My Policeman: British Star David Dawson on Sex Scenes With Harry Styles

The British actor, in first major role, says current attempts to overturn gay rights drew him to historical gay drama: “You shouldn’t read it as a period film.”

 

The Brit actor plays Patrick, Harry Styles’ museum curator lover in 1960s England, a character who experiences romance as well as tragedy during a time when homosexuality was illegal. While Dawson isn’t exactly a screen newcomer like his musician co-star — the 40-year-old has been a regular onstage and on TV since 2005 with roles in Peaky Blinders and The Last Kingdom — My Policeman does mark his first major film role. But the Royal Academy of Dramatic Art (RADA) graduate, born in the Northern English town of Widnes, doesn’t see it as any sort of major career moment, just a continuation of making sure each new project “scares me and it’s different all the time.”

That red carpet was something I’ll always remember. That and getting stuck in a lift with [My Policeman co-star] Gina McKee for about half an hour. We were picking up the Best Ensemble award and had about 10 minutes to spare and security were trying to get us out of the lift.

Was Toronto your first film festival?

Yeah, it was. But I was actually in Toronto with a play, The Life and Adventures of Nicholas Nickleby, about 14 years ago, and we performed in the same theater that My Policeman premiered, which was pretty special.

How did My Policeman come your way?

I worked with Michael Grandage years ago, when he was artistic director of the Donmar Warehouse. I was about 26 and loved him and how he runs a rehearsal room and learned an awful lot. And then I was produced by him in a play with Andrew Scott a few years later, and that was one of my favourite things I’ve ever done. So I knew, when he brought me this script, the opportunity to work with him on screen this time would be a beautiful thing.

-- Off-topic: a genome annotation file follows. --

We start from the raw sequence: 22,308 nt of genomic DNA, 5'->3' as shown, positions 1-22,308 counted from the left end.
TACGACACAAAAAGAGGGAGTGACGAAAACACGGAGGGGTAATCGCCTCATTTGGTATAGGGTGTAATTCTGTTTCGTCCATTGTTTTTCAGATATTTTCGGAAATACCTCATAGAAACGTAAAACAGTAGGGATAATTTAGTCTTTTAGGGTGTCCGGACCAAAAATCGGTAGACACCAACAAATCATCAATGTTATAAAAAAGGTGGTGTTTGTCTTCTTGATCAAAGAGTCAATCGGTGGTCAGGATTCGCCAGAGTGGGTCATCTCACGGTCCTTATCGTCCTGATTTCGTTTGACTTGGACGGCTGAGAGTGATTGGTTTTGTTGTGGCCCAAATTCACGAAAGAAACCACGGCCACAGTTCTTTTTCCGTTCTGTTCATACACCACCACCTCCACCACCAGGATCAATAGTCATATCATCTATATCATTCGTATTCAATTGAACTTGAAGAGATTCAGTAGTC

Gay Directors, Gay Films? By Emanuel Levy (Columbia University Press, August 2015).

My Policeman–story more poignant today? 

Starring alongside Harry Styles?

It was after my second audition. But I’ve been lucky enough to work with a lot of high-profile people over the years. But you do think: how strange is life? Because you’ve seen this person as a musician since they were 16, basically. But they made it incredibly easy to put that to one side, within one Zoom call. He’s incredibly down to Earth, and a good Northern lad. You can’t go wrong. We communicated throughout the whole process – it was very collaborative.

Intimate scenes with Harry Styles?

That was one of the most special things I took away from this project. Because initially, when you read the script and you know that there are these intimate scenes, you hope that the person you’re going to be going through this process with is someone you can wholly put your trust in and will communicate with you and is void of ego. And I got all of that and more in Harry.

Shooting sex scene with big pop star?

I suppose less that, and more that when they called “cut,” the two of us did laugh. That’s how odd the situation is. There were only about four other people that needed to be with us in that room, and suddenly when “cut” is called you notice that, you know, the DP is there. But we all just had a laugh, because that’s the best way to deal with it.

From left: Dawson, Emma Corrin and Harry Styles in My Policeman.
From left: Dawson, Emma Corrin and Harry Styles in My Policeman. PARISA TAGHIZADEH/ AMAZON

Story of My Policeman exceptionally sad?

Part of the reason why I was always excited to join the project was that, as a gay man myself, you have an inner response to the person you’re playing and an admiration for how he’s thriving through very difficult times.

My Policeman–first major film role?

Interestingly, I think I’ve always just loved acting, and feel so lucky to be able to do it, so I’ve not really thought about it like that. I’m just always excited by every project being a real challenge. I remember me and my agent sat down and I said, ‘As long as it scares me and it’s different all the time, then I’ll constantly learn and hopefully surprise an audience.’ So I think I’m more excited about that aspect.

First brush with acting?

When I was about three I would be deadly serious, raid my mum’s drawer and be The Joker – Jack Nicholson’s version — all day. Then I played Joseph in the school nativity play, sorting out the shepherds. I’m from an industrial town called Widnes and I was lucky that there was a wonderful drama club, and for years we used to put on plays, and the lady who ran it went professional and I got to tour the country when I was about 16.

Gay Directors, Gay Films? By Emanuel Levy (Columbia University Press, August 2015).

It was [Brit TV series] Doc Martin. I had to leave RADA for a month and play this weird sinister boy from the hills whose mother had died [and] his dad dressed as his mum. My first stage role after school was as an understudy Richard II at the Old Vic [directed] by Trevor Nunn. But I never got to play Richard II, so I’ve got unfinished business there. Funnily enough, Michael encouraged us to have private conversations with our older counterparts on My Policeman, so I had this gorgeous hour-and-a-half conversation with [co-star] Rupert [Everett] and he promised he’ll direct me in Richard II.